Aspiring performers take to the stage to perform in Beauty and the Beast Junior.

On Sunday 1st July, I visited Theatre Severn to watch the students from Shrewsbury's Stagecoach perform in Disney’s, Beauty and the Beast Junior. The story that is set in a provincial town in France, features a bright young heroine named Belle, her handsome and loutish suitor Gaston, a cursed young prince and an enchanted castle.

Theatre Severn was the perfect venue to host this spectacle performance, with almost every seat being sold. Impressively this production boasted a professional set and some eye-catching costumes. A series of theatrical clothes were used to switch between locations with ease, including the famous library that the Beast gifts to Belle in a plea to woo her.

It was clear throughout this performance that each and every student were enjoying themselves and thrilled to be performing in this professional venue.

As with many performance academies, it is important that each student has their moment to showcase and develop their skills. The director of the performance had clearly considered this and managed to give each student an opportunity to shine, by adding extra Silly Girls, a string of narrators and a few more items of enchanted cutlery.

As the performance progressed, as did the students' pace, the performance was impressively slick. The entrances and exits of each ensemble member had clearly been considered, eliminating any traffic issues, and ensuring performance that kept the audience engaged.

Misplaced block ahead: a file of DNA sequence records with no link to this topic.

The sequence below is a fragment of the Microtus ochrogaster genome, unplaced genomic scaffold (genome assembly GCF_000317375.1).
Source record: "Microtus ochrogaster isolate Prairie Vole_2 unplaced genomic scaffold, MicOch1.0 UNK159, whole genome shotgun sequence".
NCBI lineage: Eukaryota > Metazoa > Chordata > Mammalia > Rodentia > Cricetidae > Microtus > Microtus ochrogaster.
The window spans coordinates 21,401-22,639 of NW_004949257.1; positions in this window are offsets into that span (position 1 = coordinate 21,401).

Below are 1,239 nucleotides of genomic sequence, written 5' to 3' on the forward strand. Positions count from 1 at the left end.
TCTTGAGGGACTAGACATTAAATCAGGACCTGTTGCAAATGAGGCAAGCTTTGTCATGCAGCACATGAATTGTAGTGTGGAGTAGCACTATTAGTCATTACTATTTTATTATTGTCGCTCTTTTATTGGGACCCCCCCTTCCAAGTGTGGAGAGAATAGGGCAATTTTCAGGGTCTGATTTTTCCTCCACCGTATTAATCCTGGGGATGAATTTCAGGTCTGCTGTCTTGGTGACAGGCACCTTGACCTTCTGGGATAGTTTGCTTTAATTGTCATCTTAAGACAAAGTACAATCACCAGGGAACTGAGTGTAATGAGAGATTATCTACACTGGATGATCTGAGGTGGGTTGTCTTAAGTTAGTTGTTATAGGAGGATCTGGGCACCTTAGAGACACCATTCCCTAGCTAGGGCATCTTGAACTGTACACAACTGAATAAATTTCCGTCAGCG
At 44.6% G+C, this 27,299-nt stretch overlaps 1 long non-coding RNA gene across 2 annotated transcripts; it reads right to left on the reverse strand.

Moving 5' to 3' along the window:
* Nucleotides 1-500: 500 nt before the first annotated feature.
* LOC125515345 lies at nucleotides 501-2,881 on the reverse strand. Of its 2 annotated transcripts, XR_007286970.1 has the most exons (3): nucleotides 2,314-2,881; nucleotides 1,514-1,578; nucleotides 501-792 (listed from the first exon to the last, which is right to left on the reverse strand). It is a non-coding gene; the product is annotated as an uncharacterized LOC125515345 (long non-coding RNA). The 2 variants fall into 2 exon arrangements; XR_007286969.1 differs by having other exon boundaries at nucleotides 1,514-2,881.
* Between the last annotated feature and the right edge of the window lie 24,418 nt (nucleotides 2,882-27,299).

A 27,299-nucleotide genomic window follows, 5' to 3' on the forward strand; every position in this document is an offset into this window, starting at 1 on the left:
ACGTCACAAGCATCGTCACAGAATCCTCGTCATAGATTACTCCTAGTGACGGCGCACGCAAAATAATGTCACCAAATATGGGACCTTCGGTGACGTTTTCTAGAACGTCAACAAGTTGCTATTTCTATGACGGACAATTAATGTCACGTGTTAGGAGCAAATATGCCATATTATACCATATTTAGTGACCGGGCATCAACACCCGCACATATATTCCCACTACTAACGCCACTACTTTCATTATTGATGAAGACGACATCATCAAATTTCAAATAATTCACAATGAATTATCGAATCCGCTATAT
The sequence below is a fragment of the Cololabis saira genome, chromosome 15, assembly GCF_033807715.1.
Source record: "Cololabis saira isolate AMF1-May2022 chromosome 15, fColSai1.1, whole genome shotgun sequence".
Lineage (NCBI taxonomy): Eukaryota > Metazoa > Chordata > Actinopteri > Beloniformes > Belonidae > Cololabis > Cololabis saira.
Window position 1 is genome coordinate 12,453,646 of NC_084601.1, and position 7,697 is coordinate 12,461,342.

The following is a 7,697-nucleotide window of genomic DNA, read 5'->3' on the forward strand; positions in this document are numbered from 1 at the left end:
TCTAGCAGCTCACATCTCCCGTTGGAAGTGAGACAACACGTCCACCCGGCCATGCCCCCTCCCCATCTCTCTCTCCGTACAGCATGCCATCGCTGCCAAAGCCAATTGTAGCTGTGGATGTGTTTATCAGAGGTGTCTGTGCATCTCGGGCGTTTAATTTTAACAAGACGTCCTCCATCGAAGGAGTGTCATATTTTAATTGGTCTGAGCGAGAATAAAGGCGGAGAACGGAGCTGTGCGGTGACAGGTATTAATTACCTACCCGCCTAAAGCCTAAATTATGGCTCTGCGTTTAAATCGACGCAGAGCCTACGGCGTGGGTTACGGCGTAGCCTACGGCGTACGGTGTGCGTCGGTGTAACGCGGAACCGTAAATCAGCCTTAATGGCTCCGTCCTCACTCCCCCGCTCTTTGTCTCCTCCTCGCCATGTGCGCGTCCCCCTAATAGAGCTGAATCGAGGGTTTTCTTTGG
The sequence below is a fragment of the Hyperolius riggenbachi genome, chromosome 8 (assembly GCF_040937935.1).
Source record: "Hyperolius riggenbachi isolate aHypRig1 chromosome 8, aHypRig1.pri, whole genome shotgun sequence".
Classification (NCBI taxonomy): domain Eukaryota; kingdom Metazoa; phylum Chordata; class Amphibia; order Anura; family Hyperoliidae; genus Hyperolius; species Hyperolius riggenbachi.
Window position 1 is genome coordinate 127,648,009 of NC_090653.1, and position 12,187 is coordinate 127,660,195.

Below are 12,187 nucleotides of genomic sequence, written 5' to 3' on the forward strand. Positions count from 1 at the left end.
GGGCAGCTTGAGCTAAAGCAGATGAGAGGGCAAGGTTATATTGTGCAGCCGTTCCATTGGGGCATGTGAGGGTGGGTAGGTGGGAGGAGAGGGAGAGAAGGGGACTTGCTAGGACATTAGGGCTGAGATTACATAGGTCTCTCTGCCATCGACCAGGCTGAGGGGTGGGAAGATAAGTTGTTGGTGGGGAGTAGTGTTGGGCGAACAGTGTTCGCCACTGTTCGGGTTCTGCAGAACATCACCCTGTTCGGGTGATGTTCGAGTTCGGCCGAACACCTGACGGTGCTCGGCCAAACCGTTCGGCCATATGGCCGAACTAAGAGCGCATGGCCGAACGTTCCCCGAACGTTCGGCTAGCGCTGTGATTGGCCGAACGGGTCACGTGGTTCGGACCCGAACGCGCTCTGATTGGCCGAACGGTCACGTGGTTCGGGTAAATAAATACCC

The story is accompanied by a superb soundtrack, written by Alan Menken and featuring favourites such as Be Our Guest, Belle and the title song Beauty and the Beast. The Stagecoach students performed the numbers with a great deal of flair and commitment, making the urge to sing along very difficult.

These budding performers are clearly receiving the coaching needed, they were confident and full of energy on stage. I was most impressed with the ‘Early Stages’ group, who are aged between four to six years old. Assisted by their teachers, they sung and danced without any of the usual waving to their parents.

I was thrilled to hear the younger members of the principal cast, using their voices safely, articulating and not shouting, which is becoming more and more common.

Adding to the excitement of this musical performance, the show was also part of a Guinness Book of Record attempt. Two hundred Stagecoach schools across the world, all trod the boards at six o’clock, performing this Disney classic. Up to 6,500 students were involved in this record attempt.

I truly enjoyed this performance, it was a great showcase of the talent on offer in Shrewsbury and in a time where technology is occupying lots of young people's attention, it was excellent to see all of the performers, and audience fully engaged in simple storytelling.

Article: Michael Jenkins

Photography: Steve DeJetly Marks